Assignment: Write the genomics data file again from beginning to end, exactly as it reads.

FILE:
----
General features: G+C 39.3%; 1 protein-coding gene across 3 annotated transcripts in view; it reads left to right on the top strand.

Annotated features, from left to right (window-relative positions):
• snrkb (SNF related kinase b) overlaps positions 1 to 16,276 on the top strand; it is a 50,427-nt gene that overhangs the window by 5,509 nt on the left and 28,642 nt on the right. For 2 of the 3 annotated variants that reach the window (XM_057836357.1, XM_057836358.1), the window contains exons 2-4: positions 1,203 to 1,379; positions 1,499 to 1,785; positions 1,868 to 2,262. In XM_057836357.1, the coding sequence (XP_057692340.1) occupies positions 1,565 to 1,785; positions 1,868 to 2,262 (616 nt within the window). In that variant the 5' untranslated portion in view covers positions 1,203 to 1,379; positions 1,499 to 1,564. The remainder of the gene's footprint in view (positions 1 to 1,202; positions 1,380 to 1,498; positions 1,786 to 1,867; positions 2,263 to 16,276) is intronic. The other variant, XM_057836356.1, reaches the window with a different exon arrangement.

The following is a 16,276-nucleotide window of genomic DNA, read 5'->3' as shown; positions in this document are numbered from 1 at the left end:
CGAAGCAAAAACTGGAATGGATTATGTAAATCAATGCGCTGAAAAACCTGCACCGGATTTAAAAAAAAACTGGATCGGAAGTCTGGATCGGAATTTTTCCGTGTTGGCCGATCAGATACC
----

General features: G+C 39.3%; 1 protein-coding gene across 3 annotated transcripts in view; it reads left to right on the top strand.

Annotated features, from left to right (window-relative positions):
• snrkb (SNF related kinase b) overlaps positions 1 to 16,276 on the top strand; it is a 50,427-nt gene that overhangs the window by 5,509 nt on the left and 28,642 nt on the right. For 2 of the 3 annotated variants that reach the window (XM_057836357.1, XM_057836358.1), the window contains exons 2-4: positions 1,203 to 1,379; positions 1,499 to 1,785; positions 1,868 to 2,262. In XM_057836357.1, the coding sequence (XP_057692340.1) occupies positions 1,565 to 1,785; positions 1,868 to 2,262 (616 nt within the window). In that variant the 5' untranslated portion in view covers positions 1,203 to 1,379; positions 1,499 to 1,564. The remainder of the gene's footprint in view (positions 1 to 1,202; positions 1,380 to 1,498; positions 1,786 to 1,867; positions 2,263 to 16,276) is intronic. The other variant, XM_057836356.1, reaches the window with a different exon arrangement.

The following is a 16,276-nucleotide window of genomic DNA, read 5'->3' as shown; positions in this document are numbered from 1 at the left end:
CGAAGCAAAAACTGGAATGGATTATGTAAATCAATGCGCTGAAAAACCTGCACCGGATTTAAAAAAAAACTGGATCGGAAGTCTGGATCGGAATTTTTCCGTGTTGGCCGATCAGATACC